Graying and at 40 well past his “Dude” days, Dudamel has become a magisterial, if still youthfully exuberant, music director who takes everything he conducts with great seriousness and great joy. He used his clout to get a respectable amount of rehearsal time (hardly a Bowl tradition), and he led exceptional-by-any-concert-hall-standards performances of Gershwin’s “An American in Paris,” Dvorák’s “New World” Symphony, Elgar’s “Enigma Variations,” Falla’s “The Three-Cornered Hat” and Tchaikovsky’s Fifth Symphony. On Tuesday, he ended the season with a commanding, incisive performance of Mozart’s Symphony No. 40 that, if released as a recording, would be competitive with the best of the hundreds out there.
Dudamel’s career-making debut, notwithstanding, a typical Bowl debut is so fraught that promise is more the exhilarating point than perfection. No matter that Enluis Montes Olivar struggled the most. He’s shown potential in the past and has been invited back as a Dudamel fellow. But any conductor who can immediately electrify the crowd and the orchestra alike clearly must have something. Tianyi Lu’s Technicolor “Pictures at an Exhibition” and Marta Gardolinska’s probing Beethoven Seventh made the names of these two young women well worth remembering.
Yes, new talent and Dudamel conducting better than ever went beyond what top infectious disease specialists might have ordered for a revived post-pandemic Bowl. What better way to top this than with Dudamel leading an all-Mozart program?
Unexpectedly, that program also was a warning signal.
This time, with the amphitheater nearly full, picnicking around me did not cease once the concert began, despite Dudamel’s uncommon wit in his animated performance of Mozart’s early Symphony No. 25. Wine bottles dropped. Masks that had come off to eat and drink stayed off. Distracting phones created a great many points of unwanted light.
Mozart’s Sinfonia Concertante, a lush dialogue expressing the pleasures of likeness and difference, doesn’t get performed nearly enough. Now’s the time to hear it.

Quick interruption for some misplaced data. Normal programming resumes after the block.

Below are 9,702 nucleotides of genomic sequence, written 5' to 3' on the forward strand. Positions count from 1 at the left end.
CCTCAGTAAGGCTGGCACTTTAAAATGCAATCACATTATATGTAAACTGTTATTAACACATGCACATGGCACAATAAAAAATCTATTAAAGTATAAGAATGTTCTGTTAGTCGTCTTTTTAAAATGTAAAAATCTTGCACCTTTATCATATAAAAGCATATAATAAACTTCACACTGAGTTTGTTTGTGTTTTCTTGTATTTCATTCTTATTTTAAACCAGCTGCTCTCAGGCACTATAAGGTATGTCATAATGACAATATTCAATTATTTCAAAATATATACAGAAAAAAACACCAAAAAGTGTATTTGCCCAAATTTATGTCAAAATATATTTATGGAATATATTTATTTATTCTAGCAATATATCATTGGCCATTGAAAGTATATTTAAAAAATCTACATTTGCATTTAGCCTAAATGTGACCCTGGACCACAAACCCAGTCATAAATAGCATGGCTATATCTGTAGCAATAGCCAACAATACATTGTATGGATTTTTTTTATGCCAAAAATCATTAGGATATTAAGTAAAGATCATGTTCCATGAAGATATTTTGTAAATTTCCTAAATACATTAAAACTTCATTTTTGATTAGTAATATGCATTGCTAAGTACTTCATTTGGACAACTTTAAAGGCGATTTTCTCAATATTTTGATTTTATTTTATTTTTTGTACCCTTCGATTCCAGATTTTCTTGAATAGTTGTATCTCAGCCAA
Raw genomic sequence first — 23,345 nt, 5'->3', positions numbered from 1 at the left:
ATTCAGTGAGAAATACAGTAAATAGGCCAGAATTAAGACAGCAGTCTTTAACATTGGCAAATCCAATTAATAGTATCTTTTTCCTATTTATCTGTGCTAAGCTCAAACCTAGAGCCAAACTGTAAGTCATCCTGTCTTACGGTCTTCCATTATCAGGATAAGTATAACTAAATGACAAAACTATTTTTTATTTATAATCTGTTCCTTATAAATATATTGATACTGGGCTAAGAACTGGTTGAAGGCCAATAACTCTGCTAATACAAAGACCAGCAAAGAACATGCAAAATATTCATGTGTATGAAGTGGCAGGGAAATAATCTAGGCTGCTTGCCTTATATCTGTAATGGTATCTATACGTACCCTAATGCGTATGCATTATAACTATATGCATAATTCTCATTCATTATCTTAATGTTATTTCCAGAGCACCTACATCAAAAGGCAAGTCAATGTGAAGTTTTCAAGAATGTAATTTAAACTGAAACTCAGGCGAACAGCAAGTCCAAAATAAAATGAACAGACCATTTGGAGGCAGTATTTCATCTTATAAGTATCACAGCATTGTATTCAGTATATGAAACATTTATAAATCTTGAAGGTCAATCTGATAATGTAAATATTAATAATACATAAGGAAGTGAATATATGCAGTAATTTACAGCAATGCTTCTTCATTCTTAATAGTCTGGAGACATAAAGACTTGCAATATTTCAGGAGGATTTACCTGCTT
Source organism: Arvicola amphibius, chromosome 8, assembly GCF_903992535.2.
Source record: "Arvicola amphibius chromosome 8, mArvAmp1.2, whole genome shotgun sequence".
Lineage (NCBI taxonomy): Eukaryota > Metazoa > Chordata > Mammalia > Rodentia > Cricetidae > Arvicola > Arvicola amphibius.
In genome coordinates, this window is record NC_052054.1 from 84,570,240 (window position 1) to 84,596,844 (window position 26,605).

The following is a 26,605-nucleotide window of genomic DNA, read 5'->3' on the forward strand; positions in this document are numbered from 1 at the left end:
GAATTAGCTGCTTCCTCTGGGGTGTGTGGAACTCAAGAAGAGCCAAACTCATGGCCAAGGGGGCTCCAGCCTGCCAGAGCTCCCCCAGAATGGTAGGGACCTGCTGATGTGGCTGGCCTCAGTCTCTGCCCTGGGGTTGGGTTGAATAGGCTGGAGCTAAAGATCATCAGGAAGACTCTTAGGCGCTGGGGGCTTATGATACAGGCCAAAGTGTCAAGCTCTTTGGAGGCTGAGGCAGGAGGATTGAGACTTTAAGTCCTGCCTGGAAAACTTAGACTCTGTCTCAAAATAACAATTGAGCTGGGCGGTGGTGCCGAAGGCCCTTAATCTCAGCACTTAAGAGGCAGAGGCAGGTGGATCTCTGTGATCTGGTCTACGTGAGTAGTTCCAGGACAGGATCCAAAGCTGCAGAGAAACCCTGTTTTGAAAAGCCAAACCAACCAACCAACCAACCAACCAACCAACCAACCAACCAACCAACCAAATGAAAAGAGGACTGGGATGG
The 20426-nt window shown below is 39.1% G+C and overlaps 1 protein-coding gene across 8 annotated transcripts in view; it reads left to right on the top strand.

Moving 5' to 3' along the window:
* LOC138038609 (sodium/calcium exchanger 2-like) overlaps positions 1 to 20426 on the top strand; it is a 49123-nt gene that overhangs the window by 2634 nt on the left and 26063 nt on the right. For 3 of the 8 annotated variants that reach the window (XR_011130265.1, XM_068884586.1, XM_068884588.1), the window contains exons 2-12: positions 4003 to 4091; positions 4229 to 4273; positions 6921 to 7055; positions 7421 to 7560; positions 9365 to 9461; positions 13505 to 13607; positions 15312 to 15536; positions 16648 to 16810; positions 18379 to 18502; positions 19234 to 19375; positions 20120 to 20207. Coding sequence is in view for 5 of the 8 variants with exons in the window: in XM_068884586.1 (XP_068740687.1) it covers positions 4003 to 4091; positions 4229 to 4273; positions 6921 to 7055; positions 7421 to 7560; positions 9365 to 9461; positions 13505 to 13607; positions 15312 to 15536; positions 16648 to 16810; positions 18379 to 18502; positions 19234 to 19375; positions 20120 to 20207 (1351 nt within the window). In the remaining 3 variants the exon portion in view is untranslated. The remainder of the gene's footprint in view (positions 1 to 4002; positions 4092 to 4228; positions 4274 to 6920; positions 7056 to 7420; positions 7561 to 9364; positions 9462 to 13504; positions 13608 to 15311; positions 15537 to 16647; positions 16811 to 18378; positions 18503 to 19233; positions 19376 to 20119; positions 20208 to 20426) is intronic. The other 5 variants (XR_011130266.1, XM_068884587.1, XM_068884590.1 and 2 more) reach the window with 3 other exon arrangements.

Even so, it was a terrific concert. The central piece, Mozart’s sublime Sinfonia Concertante, featured the orchestra’s concertmaster, Martin Chalifour, and principal violist, Teng Li, as fascinatingly dissimilar soloists. His usual cool, collected self, Chalifour added Mozartean decorations with impeccable elegance. Li was nearly the opposite with her full-bodied sound and highly expressive style. Gratifyingly, the soloists turned this into an unusually rich dialogue while also finding so much common ground in the first movement cadenza that some in the audience burst into spontaneous applause.
So the crowd (or enough of the crowd) did listen, did care. The cheers after each work got louder and more exuberant.
I’m not sure, though, that that is good enough. In his music, Mozart manifested a world of “new crowned hope,” and that could have been the motto of the Bowl this summer (had Peter Sellars not already used it once for a Mozart festival in Vienna). Must fall, as it did Tuesday, look different?
It won’t if we adopt a Mozartean pleasure principle that is substantive, not superficial. The divinely sensual slow movement of the Sinfonia Concertante is one of music’s great pleasures, but it can be savored, as the pandemic has surely taught us, only by paying attention. Decadence and decay are the alternative, which may be why Peter Greenaway used that Andante to mark the merry, casual drownings in his film “Drowning by Numbers.” Haven’t we had unimaginably too much of that already?